This is an analysis of the poem A Float On A Floe that begins with:

For I was tired of the country,
And sick of the city's sin ; ...

Elements of the verse: questions and answers

The information we provided is prepared by means of a special computer program. Use the criteria sheet to understand greatest poems or improve your poetry analysis essay.

  • Rhyme scheme: X ab a b XX b c dX d d be b d fb f e cX c a gb g hX dh X cd c X ce cX c a gd ge cbXc
  • Stanza lengths (in strings): 1,2,1,1,2,1,1,2,1,1,2,1,1,2,1,1,2,1,1,2,1,2,2,1,2,1,1,2,2,1,1,2,2,4,
  • Closest metre: iambic tetrameter
  • –°losest rhyme: alternate rhyme
  • –°losest stanza type: tercets
  • Guessed form: ballad stanza
  • Metre: 111100010 1100101 1111011101 011100 11010101 0010110 11110111101 1010111 01100100111 1011101 111110001 1100111 1110110101 1100111 1111011001 10110111 111110111 1111111 111110101 11110111 1110101101 1110001 01010101 1010111 111110111 111111 01111101 1011101 11110101 11111011 11101001001 0110111 11110001 100101 101011111 110111 011111101 011101 101111111 110101 101010101 111101 110110111 111101 101011111 1011111 1100101001 1110101 101111111 1011111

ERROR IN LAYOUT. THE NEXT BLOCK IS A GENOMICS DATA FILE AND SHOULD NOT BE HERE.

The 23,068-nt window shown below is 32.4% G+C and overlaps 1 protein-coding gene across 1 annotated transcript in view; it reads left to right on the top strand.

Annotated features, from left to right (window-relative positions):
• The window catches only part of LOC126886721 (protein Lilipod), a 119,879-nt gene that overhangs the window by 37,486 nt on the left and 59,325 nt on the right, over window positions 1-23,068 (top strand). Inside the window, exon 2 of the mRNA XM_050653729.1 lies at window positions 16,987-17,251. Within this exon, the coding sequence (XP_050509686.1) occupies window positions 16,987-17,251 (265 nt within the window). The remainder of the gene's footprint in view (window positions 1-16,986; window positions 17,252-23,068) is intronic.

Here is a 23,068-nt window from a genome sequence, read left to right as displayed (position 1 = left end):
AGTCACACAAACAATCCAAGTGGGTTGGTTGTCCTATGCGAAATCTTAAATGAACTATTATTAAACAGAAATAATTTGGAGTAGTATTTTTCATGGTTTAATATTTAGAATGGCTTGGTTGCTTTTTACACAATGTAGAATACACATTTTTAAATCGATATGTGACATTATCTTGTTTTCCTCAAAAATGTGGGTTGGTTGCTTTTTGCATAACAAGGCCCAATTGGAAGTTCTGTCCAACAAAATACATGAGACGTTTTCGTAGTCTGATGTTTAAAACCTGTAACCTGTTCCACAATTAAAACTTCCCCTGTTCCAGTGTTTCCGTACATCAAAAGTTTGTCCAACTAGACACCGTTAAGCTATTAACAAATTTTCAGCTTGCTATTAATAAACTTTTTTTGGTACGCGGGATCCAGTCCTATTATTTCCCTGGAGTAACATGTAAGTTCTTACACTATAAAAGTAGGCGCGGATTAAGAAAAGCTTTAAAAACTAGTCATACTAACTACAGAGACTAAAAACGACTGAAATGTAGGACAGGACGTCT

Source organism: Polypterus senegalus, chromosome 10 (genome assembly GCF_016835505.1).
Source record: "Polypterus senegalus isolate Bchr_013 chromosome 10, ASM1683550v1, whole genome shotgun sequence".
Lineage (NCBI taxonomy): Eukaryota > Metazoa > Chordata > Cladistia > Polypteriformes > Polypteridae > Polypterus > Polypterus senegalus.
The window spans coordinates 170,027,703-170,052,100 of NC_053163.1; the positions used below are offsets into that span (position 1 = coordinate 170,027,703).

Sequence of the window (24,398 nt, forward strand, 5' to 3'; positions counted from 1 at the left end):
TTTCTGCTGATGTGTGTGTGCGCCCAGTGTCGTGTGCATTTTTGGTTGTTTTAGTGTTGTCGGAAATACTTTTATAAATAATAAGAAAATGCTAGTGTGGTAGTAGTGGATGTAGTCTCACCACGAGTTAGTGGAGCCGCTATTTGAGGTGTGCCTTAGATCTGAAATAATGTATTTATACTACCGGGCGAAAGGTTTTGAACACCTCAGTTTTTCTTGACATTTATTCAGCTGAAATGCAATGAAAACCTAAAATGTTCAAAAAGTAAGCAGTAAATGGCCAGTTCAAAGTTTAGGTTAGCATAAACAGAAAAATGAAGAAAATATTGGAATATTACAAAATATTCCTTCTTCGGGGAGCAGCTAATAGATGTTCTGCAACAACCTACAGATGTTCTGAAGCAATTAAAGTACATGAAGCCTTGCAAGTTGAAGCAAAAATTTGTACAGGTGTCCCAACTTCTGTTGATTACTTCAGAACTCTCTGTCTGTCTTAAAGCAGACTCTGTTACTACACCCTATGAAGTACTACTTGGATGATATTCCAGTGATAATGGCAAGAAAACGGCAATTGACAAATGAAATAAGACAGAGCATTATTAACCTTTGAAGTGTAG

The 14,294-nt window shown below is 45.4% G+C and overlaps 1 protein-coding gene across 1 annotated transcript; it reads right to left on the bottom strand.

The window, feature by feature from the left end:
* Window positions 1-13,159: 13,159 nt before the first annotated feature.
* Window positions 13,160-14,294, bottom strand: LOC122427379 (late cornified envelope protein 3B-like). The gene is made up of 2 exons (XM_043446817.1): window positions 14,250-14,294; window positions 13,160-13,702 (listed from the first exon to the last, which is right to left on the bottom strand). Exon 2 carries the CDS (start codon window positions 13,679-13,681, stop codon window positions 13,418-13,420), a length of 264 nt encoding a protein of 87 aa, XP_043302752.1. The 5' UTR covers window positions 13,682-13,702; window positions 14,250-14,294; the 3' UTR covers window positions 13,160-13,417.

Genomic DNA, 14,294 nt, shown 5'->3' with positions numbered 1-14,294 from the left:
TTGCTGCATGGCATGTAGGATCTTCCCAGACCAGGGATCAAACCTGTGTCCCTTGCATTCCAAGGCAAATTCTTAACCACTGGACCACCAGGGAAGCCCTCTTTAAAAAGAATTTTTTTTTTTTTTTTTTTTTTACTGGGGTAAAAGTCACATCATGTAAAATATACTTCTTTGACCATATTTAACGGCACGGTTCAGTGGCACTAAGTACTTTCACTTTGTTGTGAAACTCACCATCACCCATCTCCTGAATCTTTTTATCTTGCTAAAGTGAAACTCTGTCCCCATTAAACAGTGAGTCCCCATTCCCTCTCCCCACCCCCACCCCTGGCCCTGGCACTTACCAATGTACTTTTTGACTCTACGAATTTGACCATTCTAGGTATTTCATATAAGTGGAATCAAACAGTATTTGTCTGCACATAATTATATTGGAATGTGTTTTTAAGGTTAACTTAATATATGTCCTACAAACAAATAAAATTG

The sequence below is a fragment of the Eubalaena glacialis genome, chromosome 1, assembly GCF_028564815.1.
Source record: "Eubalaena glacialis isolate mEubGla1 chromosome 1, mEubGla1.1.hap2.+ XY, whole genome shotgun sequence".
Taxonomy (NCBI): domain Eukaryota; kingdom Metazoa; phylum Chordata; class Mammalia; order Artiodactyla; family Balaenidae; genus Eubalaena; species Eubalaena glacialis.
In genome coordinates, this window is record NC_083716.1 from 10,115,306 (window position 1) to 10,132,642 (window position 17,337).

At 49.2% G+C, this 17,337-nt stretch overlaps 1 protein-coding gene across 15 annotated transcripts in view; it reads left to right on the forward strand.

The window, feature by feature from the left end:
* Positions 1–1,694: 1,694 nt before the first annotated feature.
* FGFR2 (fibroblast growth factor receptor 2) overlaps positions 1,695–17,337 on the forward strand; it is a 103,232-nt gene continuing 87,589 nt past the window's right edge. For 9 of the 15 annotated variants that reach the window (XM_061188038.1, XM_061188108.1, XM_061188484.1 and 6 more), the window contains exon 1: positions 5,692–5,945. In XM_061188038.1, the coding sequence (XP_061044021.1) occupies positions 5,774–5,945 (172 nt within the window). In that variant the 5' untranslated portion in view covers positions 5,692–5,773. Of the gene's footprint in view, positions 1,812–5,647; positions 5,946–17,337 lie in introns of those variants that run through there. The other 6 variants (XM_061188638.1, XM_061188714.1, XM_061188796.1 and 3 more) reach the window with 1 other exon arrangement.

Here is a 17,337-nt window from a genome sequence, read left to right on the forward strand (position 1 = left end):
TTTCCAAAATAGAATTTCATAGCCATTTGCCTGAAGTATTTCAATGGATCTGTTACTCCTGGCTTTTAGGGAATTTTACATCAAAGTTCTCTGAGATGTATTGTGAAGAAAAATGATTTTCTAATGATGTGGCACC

• Amount of stanzas: 35
  • Average number of symbols per stanza: 48
  • Average number of words per stanza: 10
  • Amount of lines: 50
  • Average number of symbols per line: 34 (medium-length strings)
  • Average number of words per line: 7
  • Mood of the speaker:

    The punctuation marks are various. Neither mark predominates.

  • The author used lexical repetitions to emphasize a significant image; to, be, i, no, and are repeated.

    The poet used anaphora at the beginnings of some neighboring lines. The same words my, and are repeated.

    The author used the same word my at the beginnings of some neighboring stanzas. The figure of speech is a kind of anaphora.

If you write a school or university poetry essay, you should Include in your explanation of the poem:

  • summary of A Float On A Floe;
  • central theme;
  • idea of the verse;
  • history of its creation;
  • critical appreciation.

Good luck in your poetry interpretation practice!

More information about poems by Robert Kirkland Kernighan